Determination. This is the story of a patient who would never give up and a young doctor who saw a problem and, instead of throwing his hands up, literally developed a solution using two Frisbie-like mesh discs. He plugged a major leak in the heart.
Kenneth Berger, heart patient: "I was 39 years old. I had a heart attack."
Now at 56 Kenneth Berger knows he's lucky to be alive.
Kenneth Berger: "Since then I have had two more heart attacks, six angioplasties, three stents, I am on my third pacemaker, I've got the LVAD pump."
The LVAD pump, implanted 14 months ago
a last chance to help him pump blood from his weakened heart into his body.
Kenneth Berger: "Before the LVAD I was awake maybe two hours a day. I had no energy!"
Soon after the LVAD -- energy. But the devices have a glitch.
Dr. Atman Shah, Interventional Cardiologist, University of Chicago Medical Center: "Fifty percent of patients who have LVADS, at about 12-18 months after the LVAD is put in, develop aortic regurgitation."
The aortic valve leaks after a series of assaults to the heart. Here's how it's supposed to work.
Dr. Shah: "This side of the heart is what gets all the old blood from the body. After our muscles have taken out all the oxygen, it comes to the right side. The right side then squeezes blood to the lungs where it gets oxygenated and it comes to the left side. And the left side is much thicker. It's a thicker chamber because now it has to squeeze blood to the entire body."
The left ventricular assist device helps in that process, carrying blood directly to the aorta for distribution to the body. But half the time an LVAD is used this is what doctors see on an echocardiogram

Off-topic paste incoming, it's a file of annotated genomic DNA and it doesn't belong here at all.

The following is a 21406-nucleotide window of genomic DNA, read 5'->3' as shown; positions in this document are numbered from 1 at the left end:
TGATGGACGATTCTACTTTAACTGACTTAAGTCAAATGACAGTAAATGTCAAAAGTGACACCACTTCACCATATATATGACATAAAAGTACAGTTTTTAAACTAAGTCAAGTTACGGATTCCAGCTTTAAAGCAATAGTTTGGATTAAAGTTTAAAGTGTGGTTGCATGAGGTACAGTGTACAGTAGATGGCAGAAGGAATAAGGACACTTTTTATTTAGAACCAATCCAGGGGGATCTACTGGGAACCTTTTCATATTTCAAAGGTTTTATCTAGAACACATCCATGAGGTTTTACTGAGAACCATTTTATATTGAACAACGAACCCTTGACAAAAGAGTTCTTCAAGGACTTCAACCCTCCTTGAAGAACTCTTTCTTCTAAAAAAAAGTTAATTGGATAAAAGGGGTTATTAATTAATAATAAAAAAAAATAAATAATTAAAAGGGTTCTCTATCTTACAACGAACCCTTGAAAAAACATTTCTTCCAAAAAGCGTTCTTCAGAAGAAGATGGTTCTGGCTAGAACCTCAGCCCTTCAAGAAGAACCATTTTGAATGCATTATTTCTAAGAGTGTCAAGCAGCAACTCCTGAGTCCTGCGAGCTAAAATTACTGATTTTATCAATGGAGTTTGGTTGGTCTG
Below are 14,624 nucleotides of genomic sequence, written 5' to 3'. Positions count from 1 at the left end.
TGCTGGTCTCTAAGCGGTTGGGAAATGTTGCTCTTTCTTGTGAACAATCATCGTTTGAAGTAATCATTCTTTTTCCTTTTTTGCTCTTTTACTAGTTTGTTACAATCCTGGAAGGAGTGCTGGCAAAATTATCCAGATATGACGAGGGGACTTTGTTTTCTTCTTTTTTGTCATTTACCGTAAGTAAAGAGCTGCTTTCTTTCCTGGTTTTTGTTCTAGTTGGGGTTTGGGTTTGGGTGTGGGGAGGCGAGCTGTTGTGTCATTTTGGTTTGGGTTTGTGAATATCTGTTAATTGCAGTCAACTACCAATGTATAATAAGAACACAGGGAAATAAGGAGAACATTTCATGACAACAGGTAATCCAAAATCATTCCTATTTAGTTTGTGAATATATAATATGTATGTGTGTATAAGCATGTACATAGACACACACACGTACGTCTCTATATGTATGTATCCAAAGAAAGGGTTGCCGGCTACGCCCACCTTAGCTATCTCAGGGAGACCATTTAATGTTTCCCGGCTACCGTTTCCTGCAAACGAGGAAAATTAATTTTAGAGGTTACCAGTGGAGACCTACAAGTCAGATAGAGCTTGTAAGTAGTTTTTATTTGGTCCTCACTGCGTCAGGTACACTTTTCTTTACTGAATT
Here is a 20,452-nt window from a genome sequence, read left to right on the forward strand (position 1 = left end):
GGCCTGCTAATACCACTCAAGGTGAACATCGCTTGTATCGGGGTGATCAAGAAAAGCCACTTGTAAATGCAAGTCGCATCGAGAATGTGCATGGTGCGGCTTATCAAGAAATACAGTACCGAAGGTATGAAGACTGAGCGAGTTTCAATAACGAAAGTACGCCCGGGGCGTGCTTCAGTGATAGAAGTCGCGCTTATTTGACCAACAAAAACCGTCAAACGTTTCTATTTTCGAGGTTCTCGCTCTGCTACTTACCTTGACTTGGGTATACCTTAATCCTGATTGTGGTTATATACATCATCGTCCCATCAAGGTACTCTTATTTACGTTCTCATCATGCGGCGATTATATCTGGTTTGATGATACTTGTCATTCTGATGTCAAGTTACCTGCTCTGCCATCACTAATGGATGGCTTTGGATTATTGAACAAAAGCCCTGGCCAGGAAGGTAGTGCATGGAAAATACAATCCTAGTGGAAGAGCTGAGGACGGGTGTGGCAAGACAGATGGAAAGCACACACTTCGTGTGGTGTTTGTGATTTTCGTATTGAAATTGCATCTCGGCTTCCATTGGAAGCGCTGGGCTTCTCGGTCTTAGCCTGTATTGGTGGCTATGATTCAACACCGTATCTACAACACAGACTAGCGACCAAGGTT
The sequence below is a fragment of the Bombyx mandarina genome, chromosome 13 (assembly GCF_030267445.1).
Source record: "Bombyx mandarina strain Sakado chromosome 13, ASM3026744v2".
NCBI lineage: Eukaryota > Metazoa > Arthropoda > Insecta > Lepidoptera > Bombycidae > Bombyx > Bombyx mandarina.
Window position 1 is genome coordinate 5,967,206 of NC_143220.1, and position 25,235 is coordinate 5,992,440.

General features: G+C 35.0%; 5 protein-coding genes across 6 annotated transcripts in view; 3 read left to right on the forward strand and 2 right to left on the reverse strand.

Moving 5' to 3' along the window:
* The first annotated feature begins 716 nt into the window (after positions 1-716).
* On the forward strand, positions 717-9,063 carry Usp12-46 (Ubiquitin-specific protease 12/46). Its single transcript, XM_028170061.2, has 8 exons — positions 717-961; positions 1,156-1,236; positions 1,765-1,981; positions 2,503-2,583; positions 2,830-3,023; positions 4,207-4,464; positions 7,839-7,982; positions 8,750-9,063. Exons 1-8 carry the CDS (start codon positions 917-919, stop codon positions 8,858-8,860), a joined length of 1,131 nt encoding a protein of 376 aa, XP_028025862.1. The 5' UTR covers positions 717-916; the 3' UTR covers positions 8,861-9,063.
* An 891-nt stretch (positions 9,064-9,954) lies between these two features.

blood not pumping through the body but back into the heart.
"You should not be seeing any blood or any color."
Dr. Shah: "Patients often times would have to go back to the operating room for open heart surgery where they would have to then suture the valve shut and close it off with sutures."
But University of Chicago's Dr. Atman Shah had another idea. Why not use this device, threaded through a catheter, up the leg, to the heart and through the leaky aortic valve?
Dr. Shah: "If you can imagine my finger as the aortic valve, it sandwiches the aortic valve. This time you can see the actual device that is in the place of the aortic valve."
And you can see a scan clear of color no blood circling back into the heart. After losing his father so young to heart disease, Kenneth Berger says it warms his heart that he has another chance at life.
Kenneth Berger: "So much stuff has gone wrong and I just keep on going. I've got my wife to worry about, my grandkids, my daughters, they keep me alive."
Kenneth Berger was the first patient to get the LVAD fix. Four other patients have followed. So far all successful.